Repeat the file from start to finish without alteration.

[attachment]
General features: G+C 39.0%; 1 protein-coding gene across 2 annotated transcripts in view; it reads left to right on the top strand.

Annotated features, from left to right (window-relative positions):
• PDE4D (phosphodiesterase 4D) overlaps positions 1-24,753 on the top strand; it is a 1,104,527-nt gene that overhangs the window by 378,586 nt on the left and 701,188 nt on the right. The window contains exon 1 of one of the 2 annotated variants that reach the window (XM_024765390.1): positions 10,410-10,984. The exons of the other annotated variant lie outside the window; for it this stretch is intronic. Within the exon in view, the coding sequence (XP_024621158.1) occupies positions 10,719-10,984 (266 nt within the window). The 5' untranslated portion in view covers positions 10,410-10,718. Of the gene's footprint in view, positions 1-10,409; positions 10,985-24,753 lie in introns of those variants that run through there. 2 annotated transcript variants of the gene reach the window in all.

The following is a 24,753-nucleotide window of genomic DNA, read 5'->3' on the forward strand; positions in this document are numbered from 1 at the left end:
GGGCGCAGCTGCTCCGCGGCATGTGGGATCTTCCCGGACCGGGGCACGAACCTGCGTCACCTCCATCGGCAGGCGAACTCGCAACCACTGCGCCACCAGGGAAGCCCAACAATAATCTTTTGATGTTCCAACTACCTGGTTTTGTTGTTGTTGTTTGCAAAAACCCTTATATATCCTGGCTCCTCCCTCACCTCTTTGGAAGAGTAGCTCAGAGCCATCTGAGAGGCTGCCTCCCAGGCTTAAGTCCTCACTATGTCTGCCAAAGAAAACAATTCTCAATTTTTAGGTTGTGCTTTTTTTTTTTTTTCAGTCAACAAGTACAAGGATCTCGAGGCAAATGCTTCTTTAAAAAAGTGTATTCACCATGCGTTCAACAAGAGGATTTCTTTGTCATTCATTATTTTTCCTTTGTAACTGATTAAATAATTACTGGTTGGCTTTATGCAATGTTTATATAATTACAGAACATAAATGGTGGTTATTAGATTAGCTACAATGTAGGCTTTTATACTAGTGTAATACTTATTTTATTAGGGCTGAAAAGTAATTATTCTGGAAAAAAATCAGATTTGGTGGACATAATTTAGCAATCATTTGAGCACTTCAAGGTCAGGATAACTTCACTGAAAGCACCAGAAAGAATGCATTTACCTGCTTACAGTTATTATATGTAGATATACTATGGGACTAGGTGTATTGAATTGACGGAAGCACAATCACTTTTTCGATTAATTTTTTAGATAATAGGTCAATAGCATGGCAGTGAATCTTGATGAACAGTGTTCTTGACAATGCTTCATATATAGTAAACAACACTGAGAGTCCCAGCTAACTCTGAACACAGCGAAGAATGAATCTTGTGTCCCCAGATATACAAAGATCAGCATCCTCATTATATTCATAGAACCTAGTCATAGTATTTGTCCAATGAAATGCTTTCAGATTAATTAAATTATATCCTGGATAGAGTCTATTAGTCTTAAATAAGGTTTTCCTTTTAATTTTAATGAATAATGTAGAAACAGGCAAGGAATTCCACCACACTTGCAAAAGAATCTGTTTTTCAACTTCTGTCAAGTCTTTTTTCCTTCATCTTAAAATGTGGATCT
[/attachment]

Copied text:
General features: G+C 39.0%; 1 protein-coding gene across 2 annotated transcripts in view; it reads left to right on the top strand.

Annotated features, from left to right (window-relative positions):
• PDE4D (phosphodiesterase 4D) overlaps positions 1-24,753 on the top strand; it is a 1,104,527-nt gene that overhangs the window by 378,586 nt on the left and 701,188 nt on the right. The window contains exon 1 of one of the 2 annotated variants that reach the window (XM_024765390.1): positions 10,410-10,984. The exons of the other annotated variant lie outside the window; for it this stretch is intronic. Within the exon in view, the coding sequence (XP_024621158.1) occupies positions 10,719-10,984 (266 nt within the window). The 5' untranslated portion in view covers positions 10,410-10,718. Of the gene's footprint in view, positions 1-10,409; positions 10,985-24,753 lie in introns of those variants that run through there. 2 annotated transcript variants of the gene reach the window in all.

The following is a 24,753-nucleotide window of genomic DNA, read 5'->3' on the forward strand; positions in this document are numbered from 1 at the left end:
GGGCGCAGCTGCTCCGCGGCATGTGGGATCTTCCCGGACCGGGGCACGAACCTGCGTCACCTCCATCGGCAGGCGAACTCGCAACCACTGCGCCACCAGGGAAGCCCAACAATAATCTTTTGATGTTCCAACTACCTGGTTTTGTTGTTGTTGTTTGCAAAAACCCTTATATATCCTGGCTCCTCCCTCACCTCTTTGGAAGAGTAGCTCAGAGCCATCTGAGAGGCTGCCTCCCAGGCTTAAGTCCTCACTATGTCTGCCAAAGAAAACAATTCTCAATTTTTAGGTTGTGCTTTTTTTTTTTTTTCAGTCAACAAGTACAAGGATCTCGAGGCAAATGCTTCTTTAAAAAAGTGTATTCACCATGCGTTCAACAAGAGGATTTCTTTGTCATTCATTATTTTTCCTTTGTAACTGATTAAATAATTACTGGTTGGCTTTATGCAATGTTTATATAATTACAGAACATAAATGGTGGTTATTAGATTAGCTACAATGTAGGCTTTTATACTAGTGTAATACTTATTTTATTAGGGCTGAAAAGTAATTATTCTGGAAAAAAATCAGATTTGGTGGACATAATTTAGCAATCATTTGAGCACTTCAAGGTCAGGATAACTTCACTGAAAGCACCAGAAAGAATGCATTTACCTGCTTACAGTTATTATATGTAGATATACTATGGGACTAGGTGTATTGAATTGACGGAAGCACAATCACTTTTTCGATTAATTTTTTAGATAATAGGTCAATAGCATGGCAGTGAATCTTGATGAACAGTGTTCTTGACAATGCTTCATATATAGTAAACAACACTGAGAGTCCCAGCTAACTCTGAACACAGCGAAGAATGAATCTTGTGTCCCCAGATATACAAAGATCAGCATCCTCATTATATTCATAGAACCTAGTCATAGTATTTGTCCAATGAAATGCTTTCAGATTAATTAAATTATATCCTGGATAGAGTCTATTAGTCTTAAATAAGGTTTTCCTTTTAATTTTAATGAATAATGTAGAAACAGGCAAGGAATTCCACCACACTTGCAAAAGAATCTGTTTTTCAACTTCTGTCAAGTCTTTTTTCCTTCATCTTAAAATGTGGATCT